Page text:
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April 18, 2014

Holiday Warning: Cut Sexual Harassment From Your Holiday Party Invitation List

A recent federal judge’s decision allowing a sexual harassment case to proceed against an employer is a sobering reminder that the lighthearted, and sometimes drunken, atmosphere at office holiday parties does not equate to a free pass for your employees to engage in unwanted touching, lewd comments and other types of inappropriate behavior that otherwise would not be tolerated. Indeed, employers who fail to protect themselves can be held liable for workers’ conduct that might easily get out of hand at festive events particularly when there is drinking.

Just in time for the 2012 holiday party season, the U.S. District Court for the Western District of New York refused to dismiss a sexual harassment lawsuit filed against the State University of New York growing out of just such a party. (Shiner v. State University of New York, University at Buffalo, No. 11-CV-01024.)

The plaintiff, a clerk working at the University at Buffalo Dental School, alleged she had not wanted to attend the school’s annual holiday party because the conduct at previous events made her uncomfortable. However, a supervisor encouraged her to attend the party, which was held at a local bar. During the party, an associate dean, with supervisory authority over the plaintiff, allegedly made sexual advances toward her that included fondling her, putting his tongue in her ear and pulling her onto his lap. Another department official with supervisory authority allegedly cheered him on.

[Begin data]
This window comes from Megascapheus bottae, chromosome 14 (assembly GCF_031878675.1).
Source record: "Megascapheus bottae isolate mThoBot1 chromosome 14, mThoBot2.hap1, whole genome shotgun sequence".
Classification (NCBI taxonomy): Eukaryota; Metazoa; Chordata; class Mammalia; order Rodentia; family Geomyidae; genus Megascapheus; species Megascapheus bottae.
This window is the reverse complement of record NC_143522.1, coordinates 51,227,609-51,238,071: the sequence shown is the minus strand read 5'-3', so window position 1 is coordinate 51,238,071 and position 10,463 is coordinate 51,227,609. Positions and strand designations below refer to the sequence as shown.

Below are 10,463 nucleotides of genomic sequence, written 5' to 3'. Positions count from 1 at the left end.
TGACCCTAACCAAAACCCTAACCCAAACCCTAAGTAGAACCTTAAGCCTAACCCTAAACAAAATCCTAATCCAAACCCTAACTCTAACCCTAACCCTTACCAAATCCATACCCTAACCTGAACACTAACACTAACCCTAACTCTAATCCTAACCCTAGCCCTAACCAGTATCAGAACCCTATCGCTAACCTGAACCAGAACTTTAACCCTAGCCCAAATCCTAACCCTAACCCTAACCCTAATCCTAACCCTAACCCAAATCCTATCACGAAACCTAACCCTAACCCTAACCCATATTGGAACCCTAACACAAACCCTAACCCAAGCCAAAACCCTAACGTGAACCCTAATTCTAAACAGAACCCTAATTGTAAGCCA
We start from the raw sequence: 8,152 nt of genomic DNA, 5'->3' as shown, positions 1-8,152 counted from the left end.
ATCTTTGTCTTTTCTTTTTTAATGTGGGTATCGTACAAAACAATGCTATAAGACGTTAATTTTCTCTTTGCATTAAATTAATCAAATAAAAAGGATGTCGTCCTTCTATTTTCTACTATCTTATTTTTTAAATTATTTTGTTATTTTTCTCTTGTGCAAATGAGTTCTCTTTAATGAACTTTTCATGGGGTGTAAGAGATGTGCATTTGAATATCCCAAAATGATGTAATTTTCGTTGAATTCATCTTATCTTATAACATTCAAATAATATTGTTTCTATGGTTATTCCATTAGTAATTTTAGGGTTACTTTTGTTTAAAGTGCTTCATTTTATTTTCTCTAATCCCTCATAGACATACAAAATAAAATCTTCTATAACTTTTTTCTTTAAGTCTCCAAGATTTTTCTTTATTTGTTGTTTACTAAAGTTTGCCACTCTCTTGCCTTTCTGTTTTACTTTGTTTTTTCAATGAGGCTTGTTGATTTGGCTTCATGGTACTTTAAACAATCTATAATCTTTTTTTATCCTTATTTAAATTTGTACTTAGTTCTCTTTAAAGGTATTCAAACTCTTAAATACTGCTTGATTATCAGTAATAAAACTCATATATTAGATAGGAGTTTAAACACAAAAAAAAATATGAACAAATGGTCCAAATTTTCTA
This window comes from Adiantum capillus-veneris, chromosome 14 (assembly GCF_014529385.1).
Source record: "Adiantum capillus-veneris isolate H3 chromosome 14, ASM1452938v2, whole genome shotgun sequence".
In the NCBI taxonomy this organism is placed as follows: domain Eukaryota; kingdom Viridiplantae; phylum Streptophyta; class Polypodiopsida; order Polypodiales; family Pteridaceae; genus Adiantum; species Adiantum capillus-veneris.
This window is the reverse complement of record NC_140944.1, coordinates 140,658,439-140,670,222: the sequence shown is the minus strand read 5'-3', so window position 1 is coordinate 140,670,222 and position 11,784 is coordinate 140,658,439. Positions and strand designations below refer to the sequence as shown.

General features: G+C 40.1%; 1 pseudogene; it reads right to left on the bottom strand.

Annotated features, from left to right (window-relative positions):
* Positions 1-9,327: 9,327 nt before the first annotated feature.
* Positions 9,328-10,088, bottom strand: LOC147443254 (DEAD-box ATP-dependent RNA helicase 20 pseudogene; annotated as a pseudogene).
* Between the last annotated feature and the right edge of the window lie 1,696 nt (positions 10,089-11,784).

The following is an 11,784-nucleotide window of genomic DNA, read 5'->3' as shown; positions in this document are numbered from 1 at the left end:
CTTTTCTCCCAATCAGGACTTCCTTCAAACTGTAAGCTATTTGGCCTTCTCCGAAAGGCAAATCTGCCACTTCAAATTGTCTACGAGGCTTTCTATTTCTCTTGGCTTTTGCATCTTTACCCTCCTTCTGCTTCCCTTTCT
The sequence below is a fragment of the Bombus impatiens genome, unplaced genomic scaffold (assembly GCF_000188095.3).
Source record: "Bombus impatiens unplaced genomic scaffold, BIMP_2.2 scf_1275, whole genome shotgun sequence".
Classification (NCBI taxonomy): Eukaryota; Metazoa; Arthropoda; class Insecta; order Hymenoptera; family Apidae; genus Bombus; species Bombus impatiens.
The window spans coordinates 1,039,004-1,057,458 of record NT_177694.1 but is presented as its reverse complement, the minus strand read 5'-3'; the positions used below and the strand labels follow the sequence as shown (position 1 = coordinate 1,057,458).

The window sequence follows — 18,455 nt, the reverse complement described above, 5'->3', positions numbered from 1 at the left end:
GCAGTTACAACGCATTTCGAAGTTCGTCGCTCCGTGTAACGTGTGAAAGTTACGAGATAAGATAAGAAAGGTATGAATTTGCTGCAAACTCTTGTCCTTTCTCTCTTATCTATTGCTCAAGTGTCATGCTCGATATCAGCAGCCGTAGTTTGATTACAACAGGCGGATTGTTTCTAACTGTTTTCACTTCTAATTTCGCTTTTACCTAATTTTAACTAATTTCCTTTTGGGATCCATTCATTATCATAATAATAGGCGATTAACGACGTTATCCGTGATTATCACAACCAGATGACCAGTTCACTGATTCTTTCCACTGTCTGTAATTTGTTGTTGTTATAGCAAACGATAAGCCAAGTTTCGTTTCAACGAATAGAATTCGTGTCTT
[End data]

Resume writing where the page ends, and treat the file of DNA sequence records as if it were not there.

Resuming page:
The plaintiff filed claims of sexual harassment under state and federal anti-discrimination laws, as well common law claims of assault and battery. The judge is allowing the case to proceed to trial, exposing (no pun intended) the employer to a potentially large monetary liability.

Employers can reduce the threat of misbehavior that gives rise to these kinds of allegations by, for example:

  • Reminding employees prior to the event that the company’s code of conduct remains in effect during the event
  • Establishing procedures in advance to handle any inappropriate behavior that might occur
  • Limiting the amount of drinking

If an employee does come to you with a sexual harassment complaint, please consider it seriously and take prompt action as necessary to investigate and stop the harassment.

© Copyright 2014 Armstrong Teasdale LLP. All rights reserved

About the Author

Matthew Kreutzer, Franchise Attorney, Armstrong Teasdale, law firm
Partner

Matt Kreutzer serves as Chair of the firm's Franchise, Distribution and Antitrust practice group and is a Certified Specialist in Franchise and Distribution Law by the California State Bar's Board of Legal Specialization. He has spent more than a decade working with individuals and companies on issues relating to franchise law and is well-versed in all stages of the franchise relationship. 

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